Document Type

Capstone Project

Publication Date


First Advisor

Antony Joseph, MA., Au.D., Ph.D., ABAC, CCC-A, CPS/A, F-NAP


Hearing Loss Prevention, Earplugs, Hearing Protection Devices, Noise-induced Hearing Loss, HPD Well-Fit, Audiology


Communication Sciences and Disorders | Speech and Hearing Science | Speech Pathology and Audiology


Although a long history of research has led to extensive knowledge about hearing protection devices (HPDs), there has been limited research about procedures that provide aid and verification during HPD insertion, although several studies have reported about HPD training. No standard methods have been established for training of earplug use (Takahashi, 2011).

A review of the literature revealed a need for tools that might be used to improve user ability to properly insert HPDs consistently, even in the absence of training, because training is rarely provided in the workplace. The prevailing research question was "Does the use of simple fitting procedures improve attenuation performance?" The research methodology for such an investigation was described, including standardized measurement procedures, attenuation benchmarks, and considerations for study design.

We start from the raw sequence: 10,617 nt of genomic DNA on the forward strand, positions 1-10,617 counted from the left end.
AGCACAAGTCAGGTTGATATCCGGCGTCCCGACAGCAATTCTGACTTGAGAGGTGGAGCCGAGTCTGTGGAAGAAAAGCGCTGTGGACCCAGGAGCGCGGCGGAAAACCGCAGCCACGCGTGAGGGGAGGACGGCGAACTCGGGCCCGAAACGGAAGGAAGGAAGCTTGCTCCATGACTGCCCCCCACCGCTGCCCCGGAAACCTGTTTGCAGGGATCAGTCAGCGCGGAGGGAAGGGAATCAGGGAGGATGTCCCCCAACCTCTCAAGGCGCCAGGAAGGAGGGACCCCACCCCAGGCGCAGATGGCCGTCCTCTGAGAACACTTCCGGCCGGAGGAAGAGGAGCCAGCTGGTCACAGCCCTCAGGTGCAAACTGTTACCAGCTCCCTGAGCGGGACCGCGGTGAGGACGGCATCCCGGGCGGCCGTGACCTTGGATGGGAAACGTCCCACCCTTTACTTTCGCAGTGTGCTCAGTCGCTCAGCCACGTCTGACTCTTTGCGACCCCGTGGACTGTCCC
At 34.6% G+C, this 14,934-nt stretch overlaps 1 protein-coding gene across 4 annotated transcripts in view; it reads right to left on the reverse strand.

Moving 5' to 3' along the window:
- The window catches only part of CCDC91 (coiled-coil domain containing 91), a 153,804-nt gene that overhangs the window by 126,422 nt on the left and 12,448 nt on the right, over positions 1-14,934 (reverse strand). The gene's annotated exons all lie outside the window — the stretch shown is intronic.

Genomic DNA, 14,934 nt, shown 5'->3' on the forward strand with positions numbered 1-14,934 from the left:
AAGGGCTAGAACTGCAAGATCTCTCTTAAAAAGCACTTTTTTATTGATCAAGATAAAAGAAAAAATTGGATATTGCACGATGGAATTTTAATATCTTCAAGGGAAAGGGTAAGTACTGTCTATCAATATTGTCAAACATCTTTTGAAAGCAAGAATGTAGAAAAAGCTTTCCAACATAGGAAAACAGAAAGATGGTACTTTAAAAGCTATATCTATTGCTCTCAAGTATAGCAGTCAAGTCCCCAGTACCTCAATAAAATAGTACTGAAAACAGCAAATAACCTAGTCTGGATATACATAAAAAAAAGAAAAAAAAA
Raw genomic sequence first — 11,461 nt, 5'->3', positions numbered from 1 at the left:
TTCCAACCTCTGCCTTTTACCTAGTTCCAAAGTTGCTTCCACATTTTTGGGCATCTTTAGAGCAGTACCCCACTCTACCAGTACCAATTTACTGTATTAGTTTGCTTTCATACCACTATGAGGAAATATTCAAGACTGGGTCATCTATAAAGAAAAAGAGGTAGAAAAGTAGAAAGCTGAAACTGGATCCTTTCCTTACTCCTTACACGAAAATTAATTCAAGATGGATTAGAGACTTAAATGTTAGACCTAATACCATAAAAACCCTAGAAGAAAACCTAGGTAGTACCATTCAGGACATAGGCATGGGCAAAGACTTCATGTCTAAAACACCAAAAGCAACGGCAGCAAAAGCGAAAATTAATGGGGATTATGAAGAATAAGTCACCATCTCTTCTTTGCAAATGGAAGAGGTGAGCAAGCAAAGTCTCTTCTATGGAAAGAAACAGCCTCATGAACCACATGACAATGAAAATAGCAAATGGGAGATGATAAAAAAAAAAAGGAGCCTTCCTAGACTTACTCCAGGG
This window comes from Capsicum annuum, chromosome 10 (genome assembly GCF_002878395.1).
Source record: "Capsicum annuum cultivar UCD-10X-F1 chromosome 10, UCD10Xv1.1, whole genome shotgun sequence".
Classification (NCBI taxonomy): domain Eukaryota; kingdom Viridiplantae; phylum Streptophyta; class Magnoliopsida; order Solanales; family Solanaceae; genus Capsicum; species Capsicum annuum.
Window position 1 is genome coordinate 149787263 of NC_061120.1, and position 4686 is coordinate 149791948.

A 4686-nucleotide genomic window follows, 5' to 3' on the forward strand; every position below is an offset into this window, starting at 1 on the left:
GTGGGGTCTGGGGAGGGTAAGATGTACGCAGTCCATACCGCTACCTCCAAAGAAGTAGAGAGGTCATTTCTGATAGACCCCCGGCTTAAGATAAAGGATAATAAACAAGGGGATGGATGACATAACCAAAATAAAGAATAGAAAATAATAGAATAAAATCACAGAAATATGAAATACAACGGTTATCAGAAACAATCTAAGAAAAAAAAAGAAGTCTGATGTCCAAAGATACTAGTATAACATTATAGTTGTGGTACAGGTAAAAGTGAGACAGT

In order to assess whether various intervention strategies might effectively improve worker ability to use HPDs, methods used to measure attenuation, including fit-test instruments, normal-hearing subjects, ANSI standards, and analytical procedures should be aligned. For example, attenuation data may be collected binaurally using HPD Well-Fit™ (a Center for Disease Control [CDC]/National Institutes for Occupational Safety and Health [NIOSH] fit-testing system) prior to and following an intervention. Alternatively, monaural fit-test measurements might be collected for comparison and analysis. Binaural fit-test measurements may be compared to monaural measurements. The data collected may be analyzed to examine which intervention ascertains improvement of attenuation or some other desired outcome. Use of a control group (e.g., subjects that receive no intervention) should reflect the outcome expected in the typical workforce, because, besides a lack of hearing protection training, workers generally do not use earplug fit improvement procedures. Likewise, controls should allow investigators to describe the expected degree of variability in the measurement.

Exploration of simple methods that might be implemented in the noise-exposed workforce is critical for reversal of occupational noise-induced hearing loss. It is important to consider noise-induced hearing loss a public health problem. Further, providers should encourage all patients to practice healthy hearing through the avoidance of hazardous noise despite the lack of evidence-based guidelines (Rabinowitz, 2010).